Language and Education Network - Research Seminar

Vocabulary teaching from a task-based perspective for EFL young learners in China

A Graduate School of Education research event
Date11 March 2020
Time17:00 to 18:30
PlaceBaring Court 06

Eileen Shang: Vocabulary teaching from a task-based perspective for EFL young learners in China: A mixed method study.


This study investigated the effectiveness for vocabulary learning of Task Based language teaching (TBLT), in comparison with a Present Practice Produce (PPP) teaching method. The study adopts a mixed-methods design, incorporating both a quasi-experiment and participant interviews and focus groups. The former comprises two pretests, an intervention, two posttests and class observations, with 301 students and six teachers taking part. Pre- and postests separately evaluated gains in receptive and productive vocabulary knowledge. The survey phase of the study involved interviews with all six participating teachers and focus groups with 18 participating students.

Findings indicates that TBLT classes outperformed PPP classes in terms of total vocabulary knowledge gains. However, more detailed analysis shows that a significant advantage for TBLT was only seen on productive vocabulary gains, not on receptive vocabulary gains. Qualitative data showed that teachers and students saw the positive features of TBLT as being greater engagement, interaction, willingness to output, more help in students’ learning process and more meaning-focused feedback in students’ language generation. The negative features of TBLT cite three ‘challenges’, namely classes being difficult to control due to more interaction, the long preparation time, the need for teachers’ higher language proficiency. These corresponded to the perceived features of PPP classes, which were their being easy to control, teach and prepare. Meanwhile, in this study, apart from positive features of TBLT from observation and teachers’ views, the facilitative features of vocabulary learning were also identified from both observation and teacher as well as student perception in the following: context, interaction with peers and teachers’ assistance in the learning process.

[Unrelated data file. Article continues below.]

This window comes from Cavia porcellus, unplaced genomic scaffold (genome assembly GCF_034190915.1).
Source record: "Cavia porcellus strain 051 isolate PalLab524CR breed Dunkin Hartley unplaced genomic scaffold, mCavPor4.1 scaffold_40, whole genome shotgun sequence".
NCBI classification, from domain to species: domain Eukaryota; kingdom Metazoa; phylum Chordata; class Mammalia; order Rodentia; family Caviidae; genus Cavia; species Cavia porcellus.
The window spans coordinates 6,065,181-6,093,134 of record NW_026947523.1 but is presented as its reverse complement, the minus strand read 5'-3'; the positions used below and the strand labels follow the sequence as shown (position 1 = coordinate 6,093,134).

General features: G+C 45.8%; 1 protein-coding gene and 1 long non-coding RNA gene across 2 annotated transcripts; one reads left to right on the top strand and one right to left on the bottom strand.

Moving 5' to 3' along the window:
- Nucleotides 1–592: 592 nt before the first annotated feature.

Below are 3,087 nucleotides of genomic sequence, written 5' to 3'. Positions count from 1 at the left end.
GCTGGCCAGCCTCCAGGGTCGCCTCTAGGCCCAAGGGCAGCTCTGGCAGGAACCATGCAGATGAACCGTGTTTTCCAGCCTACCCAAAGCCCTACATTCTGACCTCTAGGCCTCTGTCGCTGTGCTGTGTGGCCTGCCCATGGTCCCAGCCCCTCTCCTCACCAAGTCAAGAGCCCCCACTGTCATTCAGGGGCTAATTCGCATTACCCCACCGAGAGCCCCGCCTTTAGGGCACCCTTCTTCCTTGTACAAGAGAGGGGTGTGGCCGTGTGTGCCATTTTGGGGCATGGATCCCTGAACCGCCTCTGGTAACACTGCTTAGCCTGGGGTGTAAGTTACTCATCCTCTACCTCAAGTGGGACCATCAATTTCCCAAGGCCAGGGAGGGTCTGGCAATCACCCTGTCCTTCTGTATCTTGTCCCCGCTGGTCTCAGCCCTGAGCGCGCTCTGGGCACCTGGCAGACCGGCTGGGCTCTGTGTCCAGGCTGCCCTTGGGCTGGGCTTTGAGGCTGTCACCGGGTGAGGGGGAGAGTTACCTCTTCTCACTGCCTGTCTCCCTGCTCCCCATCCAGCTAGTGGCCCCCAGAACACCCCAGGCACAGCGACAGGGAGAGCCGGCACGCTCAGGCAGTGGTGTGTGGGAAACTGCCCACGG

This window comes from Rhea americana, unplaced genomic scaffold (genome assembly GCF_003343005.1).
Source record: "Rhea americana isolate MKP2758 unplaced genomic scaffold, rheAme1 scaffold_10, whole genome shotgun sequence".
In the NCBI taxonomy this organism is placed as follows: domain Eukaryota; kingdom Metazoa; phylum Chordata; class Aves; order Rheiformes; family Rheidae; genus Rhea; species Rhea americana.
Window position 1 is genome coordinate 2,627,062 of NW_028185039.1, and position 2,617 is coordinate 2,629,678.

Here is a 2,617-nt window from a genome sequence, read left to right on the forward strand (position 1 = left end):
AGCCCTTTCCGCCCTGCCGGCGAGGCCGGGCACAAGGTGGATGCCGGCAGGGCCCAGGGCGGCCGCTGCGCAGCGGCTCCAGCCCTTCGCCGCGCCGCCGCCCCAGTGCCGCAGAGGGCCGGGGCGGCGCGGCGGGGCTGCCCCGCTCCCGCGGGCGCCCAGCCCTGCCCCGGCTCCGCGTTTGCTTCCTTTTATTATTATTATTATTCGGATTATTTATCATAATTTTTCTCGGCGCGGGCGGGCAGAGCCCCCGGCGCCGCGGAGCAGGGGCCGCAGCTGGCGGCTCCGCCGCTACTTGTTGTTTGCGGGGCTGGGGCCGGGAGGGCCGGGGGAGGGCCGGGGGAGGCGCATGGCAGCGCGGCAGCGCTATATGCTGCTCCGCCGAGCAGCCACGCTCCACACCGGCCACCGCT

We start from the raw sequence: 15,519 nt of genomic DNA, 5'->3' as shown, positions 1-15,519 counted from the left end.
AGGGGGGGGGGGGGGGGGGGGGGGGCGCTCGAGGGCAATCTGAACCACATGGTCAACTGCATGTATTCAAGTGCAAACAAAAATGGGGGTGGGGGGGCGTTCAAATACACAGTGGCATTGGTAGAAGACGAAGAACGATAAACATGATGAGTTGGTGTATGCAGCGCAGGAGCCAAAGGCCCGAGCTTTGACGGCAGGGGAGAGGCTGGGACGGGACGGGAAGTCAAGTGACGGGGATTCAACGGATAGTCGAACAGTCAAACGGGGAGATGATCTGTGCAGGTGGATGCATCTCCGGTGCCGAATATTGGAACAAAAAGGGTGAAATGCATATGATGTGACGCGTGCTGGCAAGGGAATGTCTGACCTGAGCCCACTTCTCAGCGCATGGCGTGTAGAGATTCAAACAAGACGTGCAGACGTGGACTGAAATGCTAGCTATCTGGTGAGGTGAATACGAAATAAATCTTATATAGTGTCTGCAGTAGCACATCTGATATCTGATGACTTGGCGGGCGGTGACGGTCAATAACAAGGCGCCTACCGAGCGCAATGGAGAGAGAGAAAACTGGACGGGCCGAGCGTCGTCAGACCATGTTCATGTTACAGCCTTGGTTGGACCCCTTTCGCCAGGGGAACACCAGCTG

According to the findings of the current study, implications are drawn for policy makers and teachers in the education system in China. Finally, suggestions for further research are provided.


ProviderGraduate School of Education
Intended audienceAcademic staff and students
OrganizerPhil Durrant
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